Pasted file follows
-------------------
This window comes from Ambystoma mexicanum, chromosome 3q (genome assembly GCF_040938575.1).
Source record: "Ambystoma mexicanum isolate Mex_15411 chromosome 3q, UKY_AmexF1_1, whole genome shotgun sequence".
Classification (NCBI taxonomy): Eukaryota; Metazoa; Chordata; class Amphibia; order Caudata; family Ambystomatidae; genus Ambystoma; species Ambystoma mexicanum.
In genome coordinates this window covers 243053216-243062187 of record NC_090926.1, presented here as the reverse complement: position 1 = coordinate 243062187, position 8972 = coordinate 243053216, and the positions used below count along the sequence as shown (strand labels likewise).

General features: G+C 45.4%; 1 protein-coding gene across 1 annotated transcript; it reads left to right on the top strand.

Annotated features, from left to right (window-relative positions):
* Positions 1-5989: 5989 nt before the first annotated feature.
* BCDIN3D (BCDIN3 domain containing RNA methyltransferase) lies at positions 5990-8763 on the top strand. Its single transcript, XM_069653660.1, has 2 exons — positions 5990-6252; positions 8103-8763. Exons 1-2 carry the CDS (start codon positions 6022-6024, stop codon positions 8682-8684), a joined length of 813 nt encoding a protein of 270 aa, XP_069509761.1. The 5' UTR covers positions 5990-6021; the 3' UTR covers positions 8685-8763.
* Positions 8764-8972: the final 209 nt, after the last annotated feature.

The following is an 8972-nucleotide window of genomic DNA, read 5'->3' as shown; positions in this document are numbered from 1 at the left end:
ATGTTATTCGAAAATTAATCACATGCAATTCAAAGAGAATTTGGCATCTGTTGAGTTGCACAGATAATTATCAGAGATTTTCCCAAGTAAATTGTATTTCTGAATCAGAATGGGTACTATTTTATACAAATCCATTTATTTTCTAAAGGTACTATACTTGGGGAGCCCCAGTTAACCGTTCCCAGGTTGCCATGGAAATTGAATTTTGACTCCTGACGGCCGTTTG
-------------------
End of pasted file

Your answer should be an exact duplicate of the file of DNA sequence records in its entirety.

This window comes from Ambystoma mexicanum, chromosome 3q (genome assembly GCF_040938575.1).
Source record: "Ambystoma mexicanum isolate Mex_15411 chromosome 3q, UKY_AmexF1_1, whole genome shotgun sequence".
Classification (NCBI taxonomy): Eukaryota; Metazoa; Chordata; class Amphibia; order Caudata; family Ambystomatidae; genus Ambystoma; species Ambystoma mexicanum.
In genome coordinates this window covers 243053216-243062187 of record NC_090926.1, presented here as the reverse complement: position 1 = coordinate 243062187, position 8972 = coordinate 243053216, and the positions used below count along the sequence as shown (strand labels likewise).

General features: G+C 45.4%; 1 protein-coding gene across 1 annotated transcript; it reads left to right on the top strand.

Annotated features, from left to right (window-relative positions):
* Positions 1-5989: 5989 nt before the first annotated feature.
* BCDIN3D (BCDIN3 domain containing RNA methyltransferase) lies at positions 5990-8763 on the top strand. Its single transcript, XM_069653660.1, has 2 exons — positions 5990-6252; positions 8103-8763. Exons 1-2 carry the CDS (start codon positions 6022-6024, stop codon positions 8682-8684), a joined length of 813 nt encoding a protein of 270 aa, XP_069509761.1. The 5' UTR covers positions 5990-6021; the 3' UTR covers positions 8685-8763.
* Positions 8764-8972: the final 209 nt, after the last annotated feature.

The following is an 8972-nucleotide window of genomic DNA, read 5'->3' as shown; positions in this document are numbered from 1 at the left end:
ATGTTATTCGAAAATTAATCACATGCAATTCAAAGAGAATTTGGCATCTGTTGAGTTGCACAGATAATTATCAGAGATTTTCCCAAGTAAATTGTATTTCTGAATCAGAATGGGTACTATTTTATACAAATCCATTTATTTTCTAAAGGTACTATACTTGGGGAGCCCCAGTTAACCGTTCCCAGGTTGCCATGGAAATTGAATTTTGACTCCTGACGGCCGTTTG